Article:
Another threat to Kurdish self-government is posed by Islamic extremist and terrorist groups that have moved in from Afghanistan. One of them, called the Soldiers of Islam (Jund al-Islam), is trying to paralyze the work of the two leading political forces in the autonomous region—the Kurdistan Democratic Party-Iraq (KDP-Iraq) and the Patriotic Union of Kurdistan (PUK)—by physically eliminating their leaders, as well as putting a halt to the activity of other Islamic organizations that do not share its tactics. The Soldiers of Islam are infringing on local national traditions, trying to introduce Muslim customs into everyday life by force (for example, making Kurdish women wear yashmak, forbidding music and the taking of photographs or videos, etc.), and carrying out terrorist acts on important life-sustaining facilities (industrial enterprises, transmission lines, and so on). The militants deal harshly with anyone who dares to disobey them. They are trying to split the Kurdish opposition and have already broken down the Kurdistan Muslim Union, which monopolized Islamic ideas in the region. They are also barring Kurdish Muslims from access to the grave of Sheikh Osman of Biara, having set up the headquarters of the Kurdistan Islamic Movement headed by Sheikh Ali Abdul Aziz at this site. What is more, on the Iranian-Iraqi border, in the Iranian province of Western Azerbaijan, and in several regions of Syria, Turkey, and the Southern Caucasus, they have banned the activity of the Sufi order of Kakai, which enjoys great respect among some Iraqi Kurds.
The Iraqi Kurds are actively fighting the Islamic extremists and terrorist groups, whose ideas are not popular among the Kurdish population. On the one hand, the activity of these groups is fomenting religious dissent in the autonomous region, the population of which is distinguished by multiconfessionalism, and on the other, is fraught with an increase in centrifugal trends capable of engulfing an extensive region. These dangerous symptoms are posing a real threat to Iraq’s integrity.
In light of this difficult situation, the Kurds of the autonomous region are doing their best to find allies. The leaders of the Kurdish opposition in Iraq are establishing relations both with western countries and the U.S., as well as at the regional level (with Iran, Syria, and Turkey), since boycott of these relations “would disconnect us (the Iraqi Kurds.—O.Zh.) from the rest of the world,” stated Jalal Talabani decisively.1 He is counting on help from the Islamic Justice and Development Party (IJDP), which won the last parliamentary elections in Turkey, stating that “the Party is made up of a large number of Kurds and they will show more understanding of Kurdish issues,” and going on to add that he had not heard of any threats since the IJDP won, which was a good indication of future relations.2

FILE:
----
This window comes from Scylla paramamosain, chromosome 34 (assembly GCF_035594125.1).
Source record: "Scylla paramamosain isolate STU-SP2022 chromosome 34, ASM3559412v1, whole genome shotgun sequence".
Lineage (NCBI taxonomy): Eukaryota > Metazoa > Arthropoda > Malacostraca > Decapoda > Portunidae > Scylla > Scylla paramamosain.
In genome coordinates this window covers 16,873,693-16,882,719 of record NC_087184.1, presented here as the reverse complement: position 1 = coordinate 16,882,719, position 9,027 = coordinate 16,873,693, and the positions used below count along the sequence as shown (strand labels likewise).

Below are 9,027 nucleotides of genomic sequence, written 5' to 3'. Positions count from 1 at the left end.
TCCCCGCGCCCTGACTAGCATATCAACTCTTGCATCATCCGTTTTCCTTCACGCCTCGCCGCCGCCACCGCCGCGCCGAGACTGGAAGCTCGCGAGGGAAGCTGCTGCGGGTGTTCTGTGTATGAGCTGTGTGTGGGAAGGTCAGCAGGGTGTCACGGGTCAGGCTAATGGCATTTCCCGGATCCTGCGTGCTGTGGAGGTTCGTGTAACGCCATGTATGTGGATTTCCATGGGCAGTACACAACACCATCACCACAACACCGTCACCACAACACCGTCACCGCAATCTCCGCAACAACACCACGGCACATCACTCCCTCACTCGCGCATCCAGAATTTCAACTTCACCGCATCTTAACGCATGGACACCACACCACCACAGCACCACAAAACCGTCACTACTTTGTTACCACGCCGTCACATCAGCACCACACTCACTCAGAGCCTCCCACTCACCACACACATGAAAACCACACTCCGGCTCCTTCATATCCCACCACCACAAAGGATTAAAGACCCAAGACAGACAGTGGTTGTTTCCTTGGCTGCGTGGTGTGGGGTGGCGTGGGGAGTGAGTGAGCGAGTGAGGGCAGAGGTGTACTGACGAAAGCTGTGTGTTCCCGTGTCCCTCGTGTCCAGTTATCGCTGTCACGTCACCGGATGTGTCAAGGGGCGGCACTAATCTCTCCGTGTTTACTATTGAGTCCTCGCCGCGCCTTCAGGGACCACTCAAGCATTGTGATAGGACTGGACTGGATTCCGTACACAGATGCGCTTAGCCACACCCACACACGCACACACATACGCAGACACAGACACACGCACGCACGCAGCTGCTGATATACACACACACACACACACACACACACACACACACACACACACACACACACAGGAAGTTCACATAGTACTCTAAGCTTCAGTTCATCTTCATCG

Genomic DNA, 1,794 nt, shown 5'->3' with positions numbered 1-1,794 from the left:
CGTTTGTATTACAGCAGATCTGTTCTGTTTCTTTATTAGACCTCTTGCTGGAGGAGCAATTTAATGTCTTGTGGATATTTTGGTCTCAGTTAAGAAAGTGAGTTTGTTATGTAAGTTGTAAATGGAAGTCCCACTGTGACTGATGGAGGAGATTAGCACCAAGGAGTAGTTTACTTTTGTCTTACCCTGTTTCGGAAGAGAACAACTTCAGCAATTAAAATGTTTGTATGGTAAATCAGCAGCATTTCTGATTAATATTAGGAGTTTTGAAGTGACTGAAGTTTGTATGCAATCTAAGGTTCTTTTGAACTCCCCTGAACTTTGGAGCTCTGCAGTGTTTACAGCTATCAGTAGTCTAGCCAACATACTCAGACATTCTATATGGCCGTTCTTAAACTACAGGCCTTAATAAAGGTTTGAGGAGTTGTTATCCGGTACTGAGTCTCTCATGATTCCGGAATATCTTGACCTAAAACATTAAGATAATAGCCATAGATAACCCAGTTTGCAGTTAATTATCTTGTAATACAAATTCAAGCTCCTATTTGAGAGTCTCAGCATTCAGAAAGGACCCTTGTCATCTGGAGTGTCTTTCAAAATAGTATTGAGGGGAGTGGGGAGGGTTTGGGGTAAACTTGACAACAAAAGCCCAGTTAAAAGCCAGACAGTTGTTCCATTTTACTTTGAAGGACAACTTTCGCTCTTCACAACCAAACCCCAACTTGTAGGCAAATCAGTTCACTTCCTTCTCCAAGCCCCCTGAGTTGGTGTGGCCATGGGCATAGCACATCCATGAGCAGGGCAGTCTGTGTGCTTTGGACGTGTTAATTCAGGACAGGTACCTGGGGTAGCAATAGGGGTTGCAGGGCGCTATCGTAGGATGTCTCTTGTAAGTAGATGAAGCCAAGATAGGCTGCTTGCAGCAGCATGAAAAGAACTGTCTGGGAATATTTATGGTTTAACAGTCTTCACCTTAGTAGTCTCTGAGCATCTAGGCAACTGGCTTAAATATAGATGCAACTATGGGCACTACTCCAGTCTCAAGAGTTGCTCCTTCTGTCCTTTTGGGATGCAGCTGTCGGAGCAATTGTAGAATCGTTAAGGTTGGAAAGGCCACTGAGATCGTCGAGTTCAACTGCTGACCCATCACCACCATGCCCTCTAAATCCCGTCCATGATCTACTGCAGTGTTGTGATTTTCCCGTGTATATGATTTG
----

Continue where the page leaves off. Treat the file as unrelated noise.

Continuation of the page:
All the same, the Iraqi Kurds are more inclined to remain within the Iraqi state, since under present conditions even a hint that they are striving to gain their own statehood could launch large-scale combat action against the Kurds of the entire region. “The day the Kurds pronounce their own state, Turkey will invade and occupy the territory,” said Jalal Talabani.3 Nevertheless, the situation regarding the Kurds in Turkey itself will hinder the country’s entry into the European Union (EU). Official Ankara has even made some concessions by permitting radio and television programs in the Kurdish language, and in August 2002, under pressure from the EU, this language was also allowed in schools. But these measures are doing nothing to radically solve the problems of Kurdish self-government.
After gaining Ankara’s support, Jalal Talabani visited Tehran, where he was also promised help. Iran is maintaining contacts with the Kurdish opposition in Iraq and assures its members that it will render assistance in the struggle against Islamic extremist groups, in which there are representatives of al-Qa‘eda who have moved into Northern Iraq from Afghanistan. During this visit, Jalal Talabani noted in particular that Iran intends to purge Northern Iraq of terrorist groups and fight the Islamic police, which is suspected of being in cahoots with al-Qa‘eda. In return, Talabani promised to keep the reins on the Kurdish Marxist organization, Komele, which has moved into the area of Iraq under his control.